Light Density Polyester and Polyether Urethane Sponges and Foams have an open cell structure. The evenly spaced structure of these materials and a high proportion of open cells make them suitable for an infinite number of applications. The open-cell structure makes it highly flexible and conformable compared to its closed-cell counterpart.
Check out a related blog post: Open-Cell or Closed-Cell Foam, Which is Best?
Features and Benefits of Light Density Polyester or Polyether Urethane Sponge or Foam
- Wide range of flexibility and rigidity.
- Often used for insulation.
- Thermoplastic polyurethane is commonly used in medical devices.
- Flexible polyurethane can also be used in automotive interiors.
- Flame retardant additives can be used to obtain flame-resistant properties.
So What's the difference between Polyester or Polyether Urethane Foams?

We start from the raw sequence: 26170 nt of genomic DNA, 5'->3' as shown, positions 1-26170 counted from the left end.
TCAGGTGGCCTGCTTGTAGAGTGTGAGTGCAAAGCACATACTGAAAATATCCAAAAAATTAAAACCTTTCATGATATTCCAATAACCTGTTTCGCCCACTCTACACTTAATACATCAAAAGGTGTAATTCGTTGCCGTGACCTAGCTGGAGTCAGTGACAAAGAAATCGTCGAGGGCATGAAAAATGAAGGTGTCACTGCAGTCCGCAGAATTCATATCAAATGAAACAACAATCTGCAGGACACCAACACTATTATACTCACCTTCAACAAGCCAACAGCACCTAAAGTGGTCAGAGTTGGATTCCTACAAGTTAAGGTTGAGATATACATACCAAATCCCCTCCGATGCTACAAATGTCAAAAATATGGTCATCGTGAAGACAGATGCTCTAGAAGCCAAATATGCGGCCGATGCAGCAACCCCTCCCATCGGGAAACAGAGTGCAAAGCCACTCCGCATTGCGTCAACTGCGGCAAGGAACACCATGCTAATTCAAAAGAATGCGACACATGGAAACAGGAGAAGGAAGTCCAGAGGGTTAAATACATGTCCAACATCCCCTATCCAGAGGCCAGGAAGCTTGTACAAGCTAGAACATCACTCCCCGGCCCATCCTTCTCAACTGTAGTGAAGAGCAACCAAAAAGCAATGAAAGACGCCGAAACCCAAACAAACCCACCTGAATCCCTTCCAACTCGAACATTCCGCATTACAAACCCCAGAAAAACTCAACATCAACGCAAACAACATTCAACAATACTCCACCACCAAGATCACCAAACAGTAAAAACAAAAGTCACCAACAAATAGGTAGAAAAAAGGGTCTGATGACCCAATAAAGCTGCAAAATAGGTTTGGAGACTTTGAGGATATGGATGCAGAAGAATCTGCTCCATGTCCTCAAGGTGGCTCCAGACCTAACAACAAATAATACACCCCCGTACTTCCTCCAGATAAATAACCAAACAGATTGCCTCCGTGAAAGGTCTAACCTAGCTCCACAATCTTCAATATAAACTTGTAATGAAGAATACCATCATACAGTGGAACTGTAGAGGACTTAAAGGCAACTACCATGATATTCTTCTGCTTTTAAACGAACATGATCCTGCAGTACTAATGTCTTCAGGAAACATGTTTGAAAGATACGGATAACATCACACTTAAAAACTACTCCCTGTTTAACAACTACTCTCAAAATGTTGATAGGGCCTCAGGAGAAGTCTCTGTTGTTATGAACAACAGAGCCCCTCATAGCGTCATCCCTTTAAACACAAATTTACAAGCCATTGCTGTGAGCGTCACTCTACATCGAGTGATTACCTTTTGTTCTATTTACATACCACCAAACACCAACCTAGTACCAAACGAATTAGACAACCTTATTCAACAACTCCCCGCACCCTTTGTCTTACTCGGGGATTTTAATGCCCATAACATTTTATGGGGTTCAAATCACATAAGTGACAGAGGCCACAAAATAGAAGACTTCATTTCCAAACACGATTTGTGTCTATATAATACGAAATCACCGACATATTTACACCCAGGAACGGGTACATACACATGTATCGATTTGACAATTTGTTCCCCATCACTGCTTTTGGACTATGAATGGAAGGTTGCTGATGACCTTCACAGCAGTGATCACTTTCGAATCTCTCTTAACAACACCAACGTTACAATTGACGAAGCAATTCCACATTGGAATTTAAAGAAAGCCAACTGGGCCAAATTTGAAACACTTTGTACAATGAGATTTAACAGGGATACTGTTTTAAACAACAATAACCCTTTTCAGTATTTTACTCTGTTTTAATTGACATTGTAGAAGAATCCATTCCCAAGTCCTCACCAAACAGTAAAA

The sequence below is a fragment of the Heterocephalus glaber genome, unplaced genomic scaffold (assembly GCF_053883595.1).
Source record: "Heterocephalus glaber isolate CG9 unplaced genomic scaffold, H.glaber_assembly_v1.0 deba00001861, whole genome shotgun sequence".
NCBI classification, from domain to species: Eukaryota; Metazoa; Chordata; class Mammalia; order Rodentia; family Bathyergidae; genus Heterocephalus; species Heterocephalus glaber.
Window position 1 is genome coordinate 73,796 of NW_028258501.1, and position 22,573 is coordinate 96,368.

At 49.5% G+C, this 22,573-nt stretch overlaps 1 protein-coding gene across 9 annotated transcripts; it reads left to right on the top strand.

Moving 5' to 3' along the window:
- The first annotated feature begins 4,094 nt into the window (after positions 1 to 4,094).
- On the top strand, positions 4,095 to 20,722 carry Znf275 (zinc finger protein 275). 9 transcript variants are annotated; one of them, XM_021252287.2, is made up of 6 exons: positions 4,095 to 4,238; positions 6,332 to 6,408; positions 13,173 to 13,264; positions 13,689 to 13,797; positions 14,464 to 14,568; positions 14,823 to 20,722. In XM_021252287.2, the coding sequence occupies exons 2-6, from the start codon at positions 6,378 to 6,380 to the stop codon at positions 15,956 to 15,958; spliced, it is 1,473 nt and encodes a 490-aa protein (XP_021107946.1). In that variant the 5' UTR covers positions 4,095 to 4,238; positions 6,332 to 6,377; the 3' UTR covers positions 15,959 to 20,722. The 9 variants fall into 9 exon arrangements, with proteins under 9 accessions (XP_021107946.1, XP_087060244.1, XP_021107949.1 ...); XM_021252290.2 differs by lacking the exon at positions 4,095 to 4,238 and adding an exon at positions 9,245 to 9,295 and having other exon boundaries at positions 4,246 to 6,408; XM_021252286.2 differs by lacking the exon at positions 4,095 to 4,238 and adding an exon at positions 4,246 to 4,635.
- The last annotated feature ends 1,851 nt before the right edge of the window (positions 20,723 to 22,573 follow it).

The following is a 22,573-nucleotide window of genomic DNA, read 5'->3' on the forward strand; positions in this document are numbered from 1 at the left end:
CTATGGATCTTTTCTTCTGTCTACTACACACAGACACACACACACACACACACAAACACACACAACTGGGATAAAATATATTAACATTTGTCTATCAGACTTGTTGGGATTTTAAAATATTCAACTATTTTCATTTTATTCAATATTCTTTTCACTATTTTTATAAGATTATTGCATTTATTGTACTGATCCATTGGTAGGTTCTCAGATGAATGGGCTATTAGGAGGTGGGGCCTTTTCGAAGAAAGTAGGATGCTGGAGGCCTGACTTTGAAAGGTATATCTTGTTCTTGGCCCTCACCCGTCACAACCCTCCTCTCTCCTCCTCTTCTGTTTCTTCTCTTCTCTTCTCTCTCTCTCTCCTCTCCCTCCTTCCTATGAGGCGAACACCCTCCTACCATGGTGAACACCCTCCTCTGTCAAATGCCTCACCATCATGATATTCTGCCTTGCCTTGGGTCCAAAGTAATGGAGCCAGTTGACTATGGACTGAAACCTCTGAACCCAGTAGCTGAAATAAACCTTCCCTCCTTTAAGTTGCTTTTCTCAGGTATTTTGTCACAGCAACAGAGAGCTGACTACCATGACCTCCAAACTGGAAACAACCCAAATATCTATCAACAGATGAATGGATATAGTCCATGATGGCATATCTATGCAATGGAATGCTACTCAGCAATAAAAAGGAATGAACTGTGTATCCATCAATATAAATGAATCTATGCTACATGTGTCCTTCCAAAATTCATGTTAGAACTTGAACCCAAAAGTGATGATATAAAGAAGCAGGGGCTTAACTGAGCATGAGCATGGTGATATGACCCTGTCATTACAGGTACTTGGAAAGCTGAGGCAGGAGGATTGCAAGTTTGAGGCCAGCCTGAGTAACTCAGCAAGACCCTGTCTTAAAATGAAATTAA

Both types of urethane foams are strong, tough, and durable with excellent physical properties. They can be formulated to work equally well in some applications but there are applications where, after considering all the physical and environmental aspects of the application, one will be a better choice than the other.
The lists below are generally true of these types of urethane foams:
- Better water resistance
- Better low-temperature flexibility
- Better dynamic properties
- Better abrasion resistance
- Better oil, grease, and fuel resistance
- Better tensile strength
- Better tear resistance
*When beginning your foam selection process, it is important to reference the information on the Technical Data Sheet to ensure that the appropriate foam type is being used to meet your application’s property requirements.
Marian die-cuts polyester and polyether urethanes, creating dynamic component parts including sealing gaskets, cushions/shock absorption, vibration damping, and isolation parts. Looking for a sample of these materials? Marian can help you narrow down your options, provide samples and prototypes.